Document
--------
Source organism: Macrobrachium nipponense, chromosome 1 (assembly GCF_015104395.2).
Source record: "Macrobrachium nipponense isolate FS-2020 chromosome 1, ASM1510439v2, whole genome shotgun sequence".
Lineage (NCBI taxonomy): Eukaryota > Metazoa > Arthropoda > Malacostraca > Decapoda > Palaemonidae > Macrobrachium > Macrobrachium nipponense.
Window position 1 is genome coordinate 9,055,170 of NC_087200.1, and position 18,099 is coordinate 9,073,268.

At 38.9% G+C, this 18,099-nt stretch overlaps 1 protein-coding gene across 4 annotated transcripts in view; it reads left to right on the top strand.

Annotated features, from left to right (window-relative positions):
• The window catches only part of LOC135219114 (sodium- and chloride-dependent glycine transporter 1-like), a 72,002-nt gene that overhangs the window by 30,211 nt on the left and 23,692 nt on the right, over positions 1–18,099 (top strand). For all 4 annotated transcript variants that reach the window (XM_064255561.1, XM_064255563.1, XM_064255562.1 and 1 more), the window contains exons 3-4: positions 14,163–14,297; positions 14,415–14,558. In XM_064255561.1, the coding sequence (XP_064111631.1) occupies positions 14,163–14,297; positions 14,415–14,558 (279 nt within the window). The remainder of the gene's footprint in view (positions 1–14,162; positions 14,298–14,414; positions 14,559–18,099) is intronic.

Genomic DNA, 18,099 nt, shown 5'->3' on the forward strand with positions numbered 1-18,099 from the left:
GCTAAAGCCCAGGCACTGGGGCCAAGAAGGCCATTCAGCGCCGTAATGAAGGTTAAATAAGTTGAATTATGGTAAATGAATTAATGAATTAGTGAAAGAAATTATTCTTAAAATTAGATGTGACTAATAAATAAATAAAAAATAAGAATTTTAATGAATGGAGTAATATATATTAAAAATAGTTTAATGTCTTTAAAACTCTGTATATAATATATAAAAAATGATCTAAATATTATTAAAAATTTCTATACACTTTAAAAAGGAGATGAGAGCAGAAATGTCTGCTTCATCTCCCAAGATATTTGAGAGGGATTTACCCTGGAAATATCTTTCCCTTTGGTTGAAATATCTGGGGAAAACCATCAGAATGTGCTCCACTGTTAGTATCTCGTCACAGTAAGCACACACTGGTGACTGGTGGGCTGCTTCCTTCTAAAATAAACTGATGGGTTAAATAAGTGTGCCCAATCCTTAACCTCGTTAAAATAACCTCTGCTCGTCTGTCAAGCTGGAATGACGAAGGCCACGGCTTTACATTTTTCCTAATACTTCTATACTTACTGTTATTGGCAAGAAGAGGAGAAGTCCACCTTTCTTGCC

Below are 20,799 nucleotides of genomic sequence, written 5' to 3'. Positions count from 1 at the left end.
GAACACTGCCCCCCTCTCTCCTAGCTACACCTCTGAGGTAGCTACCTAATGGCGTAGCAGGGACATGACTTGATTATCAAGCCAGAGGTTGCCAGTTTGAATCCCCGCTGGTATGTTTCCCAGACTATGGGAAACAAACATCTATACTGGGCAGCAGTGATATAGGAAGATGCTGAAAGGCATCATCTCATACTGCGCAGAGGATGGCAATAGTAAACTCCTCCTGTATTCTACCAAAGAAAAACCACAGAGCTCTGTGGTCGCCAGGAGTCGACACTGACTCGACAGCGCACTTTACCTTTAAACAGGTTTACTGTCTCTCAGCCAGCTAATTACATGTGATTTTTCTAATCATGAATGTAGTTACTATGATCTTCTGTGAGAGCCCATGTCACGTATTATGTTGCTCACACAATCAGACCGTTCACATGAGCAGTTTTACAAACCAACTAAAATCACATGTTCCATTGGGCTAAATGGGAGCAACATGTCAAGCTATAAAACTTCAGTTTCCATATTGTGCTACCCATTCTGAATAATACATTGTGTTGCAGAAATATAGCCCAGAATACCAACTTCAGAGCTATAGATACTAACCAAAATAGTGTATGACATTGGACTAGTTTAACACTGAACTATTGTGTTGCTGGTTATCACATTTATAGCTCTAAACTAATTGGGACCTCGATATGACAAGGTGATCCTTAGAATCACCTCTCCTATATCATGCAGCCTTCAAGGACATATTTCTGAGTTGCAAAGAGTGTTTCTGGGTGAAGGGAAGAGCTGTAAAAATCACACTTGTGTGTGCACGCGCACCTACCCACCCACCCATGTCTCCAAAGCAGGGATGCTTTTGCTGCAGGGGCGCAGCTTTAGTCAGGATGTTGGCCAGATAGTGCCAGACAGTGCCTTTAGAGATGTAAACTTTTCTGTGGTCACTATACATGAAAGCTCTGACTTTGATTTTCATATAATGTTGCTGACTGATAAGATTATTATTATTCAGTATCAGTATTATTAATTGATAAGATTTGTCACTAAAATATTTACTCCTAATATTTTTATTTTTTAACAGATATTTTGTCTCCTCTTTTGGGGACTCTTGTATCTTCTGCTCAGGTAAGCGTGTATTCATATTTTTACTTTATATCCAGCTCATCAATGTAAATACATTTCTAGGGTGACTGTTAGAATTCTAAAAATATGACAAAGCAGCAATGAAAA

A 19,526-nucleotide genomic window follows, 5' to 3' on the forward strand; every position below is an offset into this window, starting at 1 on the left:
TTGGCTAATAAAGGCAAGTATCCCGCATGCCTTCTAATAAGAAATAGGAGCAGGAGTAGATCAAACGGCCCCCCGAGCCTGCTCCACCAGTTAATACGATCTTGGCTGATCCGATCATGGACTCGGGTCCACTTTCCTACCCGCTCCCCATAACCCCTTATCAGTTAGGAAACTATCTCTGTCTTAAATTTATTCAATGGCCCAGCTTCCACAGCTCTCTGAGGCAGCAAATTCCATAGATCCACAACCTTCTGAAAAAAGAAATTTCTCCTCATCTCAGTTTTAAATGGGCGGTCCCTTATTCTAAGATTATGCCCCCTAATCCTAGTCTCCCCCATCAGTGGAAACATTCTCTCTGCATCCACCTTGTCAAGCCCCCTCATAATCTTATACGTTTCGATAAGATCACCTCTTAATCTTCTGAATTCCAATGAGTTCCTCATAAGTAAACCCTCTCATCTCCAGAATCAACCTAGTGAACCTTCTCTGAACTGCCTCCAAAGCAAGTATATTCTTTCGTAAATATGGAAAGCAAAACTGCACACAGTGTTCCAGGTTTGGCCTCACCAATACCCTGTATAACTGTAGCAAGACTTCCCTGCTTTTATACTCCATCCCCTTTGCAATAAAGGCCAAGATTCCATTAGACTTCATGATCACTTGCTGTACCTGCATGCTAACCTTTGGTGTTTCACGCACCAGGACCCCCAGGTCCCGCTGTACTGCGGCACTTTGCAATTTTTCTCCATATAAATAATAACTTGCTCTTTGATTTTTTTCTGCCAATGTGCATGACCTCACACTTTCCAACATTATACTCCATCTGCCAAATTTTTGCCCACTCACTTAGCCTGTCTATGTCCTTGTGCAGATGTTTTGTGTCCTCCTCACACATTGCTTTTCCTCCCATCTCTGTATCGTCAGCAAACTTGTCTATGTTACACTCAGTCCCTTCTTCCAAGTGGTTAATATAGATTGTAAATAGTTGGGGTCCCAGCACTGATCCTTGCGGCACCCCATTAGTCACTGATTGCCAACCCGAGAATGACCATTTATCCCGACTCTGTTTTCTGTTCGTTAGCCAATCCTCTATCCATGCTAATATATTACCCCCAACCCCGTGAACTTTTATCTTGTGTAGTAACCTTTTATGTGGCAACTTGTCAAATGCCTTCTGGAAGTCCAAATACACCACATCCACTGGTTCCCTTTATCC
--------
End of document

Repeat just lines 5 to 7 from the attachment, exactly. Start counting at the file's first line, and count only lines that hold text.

At 38.9% G+C, this 18,099-nt stretch overlaps 1 protein-coding gene across 4 annotated transcripts in view; it reads left to right on the top strand.

Annotated features, from left to right (window-relative positions):
• The window catches only part of LOC135219114 (sodium- and chloride-dependent glycine transporter 1-like), a 72,002-nt gene that overhangs the window by 30,211 nt on the left and 23,692 nt on the right, over positions 1–18,099 (top strand). For all 4 annotated transcript variants that reach the window (XM_064255561.1, XM_064255563.1, XM_064255562.1 and 1 more), the window contains exons 3-4: positions 14,163–14,297; positions 14,415–14,558. In XM_064255561.1, the coding sequence (XP_064111631.1) occupies positions 14,163–14,297; positions 14,415–14,558 (279 nt within the window). The remainder of the gene's footprint in view (positions 1–14,162; positions 14,298–14,414; positions 14,559–18,099) is intronic.